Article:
The fortnightly Opinium poll for the Observer is out here. Topline figures are CON 30%, LAB 41%, LDEM 9%, UKIP 10%. The figures are pretty typical by the standards of Opinium’s recent polling, with a Labour lead of around ten points and UKIP in third place (Survation and Opinium are the two polling companies that typically put UKIP in third place, Survation is due to their prompting in the main VI question, why Opinium show them higher than other pollsters is unclear).

The only other political poll I am aware of tonight is the YouGov/Sunday Times poll, which normally doesn’t surface until Sunday morning, although ComRes apparently have a poll on racism in football in tomorrow’s Sunday Mirror.

48 Responses to “Opinium/Observer – CON 30, LAB 41, LD 9, UKIP 10”

  1. It’s surely clear now the positive GDP figures have had little/no effect on VI. Maybe just maybe, the labour lead is now solid….??

  2. EU Budget vote effect for UKIP?

    Cameron can’t keep pretending to be pro and anti-EU

  3. Reginald Maudling – “EU Budget vote effect for UKIP?”

    Clearly not. Opinium have had UKIP at 10% or more for their last four polls, so their level of support is completely unchanged. You can only compare polls to polls from the same company, otherwise differences are often down to methodology.

  4. AW – point taken.

    Four successive Opinium polls …- so UKIP support is looking quite solid, bad news for Blues

  5. Economic news rarely impacts VI meaningfully (except during an actual GE campaign) as the data is reflecting a situation already experienced.
    Underlying poll questions can be affected as was the Economic competence question after the GDP figures came out; it will be interesting to see if the better numbers for the Tories hold, even partially?

  6. Another poll with x-breaks showing Tory VI holding up best in the SE and East Midlands, and Labour taking the lead in Eastern England and the SW.

    Small numbers of respondents, but the SW picture must be a cause for concern for the LDs. Tories must be hoping that when people express a UKIP VI and a high degree of certainty to vote, it is the latter finding only which persists.


    In the SW region in 2010,Labour are so far behind LD and Tories that it must be a plus for the Tories as they stand to gain most from a Labour boost in the region

  8. Thought this was an interesting counterbalance to the tide of criticism currently washing over the BBC in relation to the Savile case: –

  9. @SMukesh

    If an electoral pact made sense for the LDs anywhere or with anywhom, it would be with Labour in the SW. Likewise Tories may inexorably be drawn to biting the bullet wrt UKIP.

  10. richard in norway

    “….it still might be necessary to leave the EU to save the NHS.”

    I believe that some privatised NHS work has been sub-contracted to a Scottish Health Board.

    Post independence they, or the Scottish NHS as a whole, could contract for the privatised services,and Nicola Sturgeon will be out of a job anyway. Who better to sort it out?

    Where there is a will there is a way.

    That would sh1t the torie’s Fox, No?

  11. East of England has UKIP on 20%, makes it laughable that only months ago they were ridiculed as a minor wasted vote party. You cannot get to 20% even on a crossbreak without there being something to it. I suspect Tories are getting very nervous about all the upcoming byelections.

  12. …just had another thought pop into my head. I don’t believe I’ve ever seen UKIP break aboe the high teens in Westminster voting intentions in any crossbreak of any poll before. Anyone know if this is a first?

  13. Jim

    The East of England sample is even smaller than the Scottish one.

    “Something in it” could just mean that they happened to catch an extra 10-15 Daily Mail readers in East England during their morning ritual of gullibility.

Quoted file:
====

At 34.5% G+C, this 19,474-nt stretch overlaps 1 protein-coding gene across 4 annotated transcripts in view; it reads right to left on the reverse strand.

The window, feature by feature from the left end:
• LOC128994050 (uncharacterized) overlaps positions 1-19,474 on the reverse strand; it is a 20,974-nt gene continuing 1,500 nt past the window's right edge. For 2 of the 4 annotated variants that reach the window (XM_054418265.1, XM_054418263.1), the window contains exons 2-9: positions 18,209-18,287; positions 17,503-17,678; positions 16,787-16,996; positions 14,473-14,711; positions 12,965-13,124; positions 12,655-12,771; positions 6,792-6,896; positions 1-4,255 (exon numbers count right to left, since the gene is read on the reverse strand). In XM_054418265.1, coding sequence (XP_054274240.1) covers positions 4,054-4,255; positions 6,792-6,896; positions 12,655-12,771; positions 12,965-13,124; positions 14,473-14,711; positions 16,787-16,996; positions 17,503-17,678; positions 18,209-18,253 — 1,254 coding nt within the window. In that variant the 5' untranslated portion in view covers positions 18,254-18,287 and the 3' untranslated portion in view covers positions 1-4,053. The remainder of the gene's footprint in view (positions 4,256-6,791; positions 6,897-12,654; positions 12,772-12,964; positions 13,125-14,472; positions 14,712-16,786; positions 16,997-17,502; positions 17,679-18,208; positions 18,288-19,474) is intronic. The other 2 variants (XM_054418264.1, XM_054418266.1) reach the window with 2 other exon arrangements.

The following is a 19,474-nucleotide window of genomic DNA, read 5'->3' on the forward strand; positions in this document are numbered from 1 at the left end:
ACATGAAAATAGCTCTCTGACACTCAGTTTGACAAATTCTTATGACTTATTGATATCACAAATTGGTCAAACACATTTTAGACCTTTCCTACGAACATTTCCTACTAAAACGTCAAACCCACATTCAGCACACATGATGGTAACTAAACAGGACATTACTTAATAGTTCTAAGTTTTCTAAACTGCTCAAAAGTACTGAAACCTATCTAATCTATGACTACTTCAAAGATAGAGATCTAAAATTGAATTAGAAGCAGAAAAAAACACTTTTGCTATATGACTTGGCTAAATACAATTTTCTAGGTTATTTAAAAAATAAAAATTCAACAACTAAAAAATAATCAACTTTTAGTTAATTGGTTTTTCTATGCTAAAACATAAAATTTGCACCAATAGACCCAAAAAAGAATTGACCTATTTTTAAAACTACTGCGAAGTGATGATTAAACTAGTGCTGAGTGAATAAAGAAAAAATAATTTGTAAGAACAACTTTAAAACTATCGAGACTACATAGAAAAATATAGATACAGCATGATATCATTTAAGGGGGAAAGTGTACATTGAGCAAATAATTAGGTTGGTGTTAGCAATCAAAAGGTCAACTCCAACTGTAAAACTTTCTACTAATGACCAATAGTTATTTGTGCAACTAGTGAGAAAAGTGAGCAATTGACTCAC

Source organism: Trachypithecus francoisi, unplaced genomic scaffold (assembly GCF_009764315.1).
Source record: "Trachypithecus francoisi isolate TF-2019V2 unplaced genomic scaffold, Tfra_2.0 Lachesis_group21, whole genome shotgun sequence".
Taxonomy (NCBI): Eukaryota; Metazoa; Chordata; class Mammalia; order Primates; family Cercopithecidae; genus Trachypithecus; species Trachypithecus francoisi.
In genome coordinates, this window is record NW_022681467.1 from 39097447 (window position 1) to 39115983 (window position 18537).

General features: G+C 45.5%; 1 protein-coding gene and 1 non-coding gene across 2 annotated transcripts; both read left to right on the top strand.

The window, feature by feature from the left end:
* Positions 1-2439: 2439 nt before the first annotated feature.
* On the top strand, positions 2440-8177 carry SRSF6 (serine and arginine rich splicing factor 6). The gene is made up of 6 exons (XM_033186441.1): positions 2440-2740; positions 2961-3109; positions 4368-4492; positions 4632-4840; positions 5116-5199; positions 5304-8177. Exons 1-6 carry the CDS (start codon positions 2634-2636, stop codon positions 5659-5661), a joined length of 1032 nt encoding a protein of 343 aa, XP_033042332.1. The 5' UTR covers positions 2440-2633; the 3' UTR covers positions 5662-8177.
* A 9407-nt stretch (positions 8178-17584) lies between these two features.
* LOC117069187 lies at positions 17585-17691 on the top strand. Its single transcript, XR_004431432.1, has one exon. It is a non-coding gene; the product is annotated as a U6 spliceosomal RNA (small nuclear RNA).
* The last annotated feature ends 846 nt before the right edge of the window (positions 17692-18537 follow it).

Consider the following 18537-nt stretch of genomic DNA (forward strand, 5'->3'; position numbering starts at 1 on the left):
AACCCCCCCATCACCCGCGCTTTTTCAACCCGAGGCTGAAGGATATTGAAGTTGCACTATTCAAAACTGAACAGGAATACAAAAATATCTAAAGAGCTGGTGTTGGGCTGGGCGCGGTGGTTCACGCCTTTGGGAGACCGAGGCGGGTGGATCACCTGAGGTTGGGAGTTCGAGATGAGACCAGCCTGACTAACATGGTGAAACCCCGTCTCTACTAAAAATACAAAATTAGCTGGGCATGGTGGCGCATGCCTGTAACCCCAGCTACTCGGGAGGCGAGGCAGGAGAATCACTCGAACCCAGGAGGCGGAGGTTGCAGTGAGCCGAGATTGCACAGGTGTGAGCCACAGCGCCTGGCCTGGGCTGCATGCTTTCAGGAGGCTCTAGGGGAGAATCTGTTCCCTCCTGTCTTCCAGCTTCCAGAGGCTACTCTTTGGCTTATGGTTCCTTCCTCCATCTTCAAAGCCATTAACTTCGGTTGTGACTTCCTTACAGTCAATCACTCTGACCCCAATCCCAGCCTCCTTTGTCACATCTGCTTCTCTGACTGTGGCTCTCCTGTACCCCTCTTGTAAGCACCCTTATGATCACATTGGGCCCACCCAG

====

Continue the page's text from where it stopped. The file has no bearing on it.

14. Billy Bob did I just read that correct? Labour are winning in the SW and East, even though they came 3rd in 2010???

    If I’ve read that correct by any count that’s good news for Labour. I saw David Miliband on Question Time, he was saying how Labour was racked with bad news, scandals, and disasters after 13 years, but the Tories seem to be experiencing all that and more after only 2 and a half. Not to mention a current big scandal going on at the moment which I’m not even sure if we’re allowed to mention such scandal existing (if not then just snip the bit re: current scandal)

    As for America, I’m 99% confident of an Obama win now, the only hope for Romney is if Ohio’s polls are wrong similar to Uk 92, and that NH has a sudden shift and goes for their favourite son (in the primaries he convinced New Hampshire, that he’s from New Hampshire and I think they still believe it.) If that were true, Romney would get exactly the 270 he needs. So basically, even then he’d only just scrape it by the skin of his teeth.270 really is a best case, little too optimistic scenario.

    Good news for the Democrats, and good news for my bank account. (which hasn’t had much good news as of late)

  15. @CrossBat11

    Just watched a BBC reporter in New York moan aboiut the marathon being cancelled in a place without running water , petrol or electricity. Her main gripe was how much she’d spent on air fares.

  16. WOLF

    If it was a BBC reporter, presumably we paid for her air fare?

  17. @MITM

    As you say, Ohio is a necessary but far from sufficient win for Romney. But on the latest polls (1-2/11/12) as per 538, he’s between 2 and 6% behind Obama there.

    538 now predicts Obana will win over 300ECVs

  18. Here’s a graphic showing the various routes to 270 electoral college votes:

  19. How does 538 predict over 300 EC votes for Obama? It’s not impossible by any stretch, but I just can’t seem to make the numbers add up. If you give Obama, Nevada, Colorado, Ohio, Iowa, Wisconsin, New Mexico, Pennsylvania, Michigan and New Hampshire that still only makes 290.

  20. @MITM

    Virginia (13 ECV). Obama currently about 2-5% ahead in latest polls. Although the 538 ECV calculator uses a statistical formula of state averages rather than merely totting up “safe” and “leaning” states to Obama,or,Romney. That’s why it currently has Obama on 305.3 ECVs!

    But i’m sure,if,you just add Virginia to your Obama,total of,290, you’ll get 303.

  21. RAF

    I stopped answering the phone today in North Carolina because of robo calls from campaigns.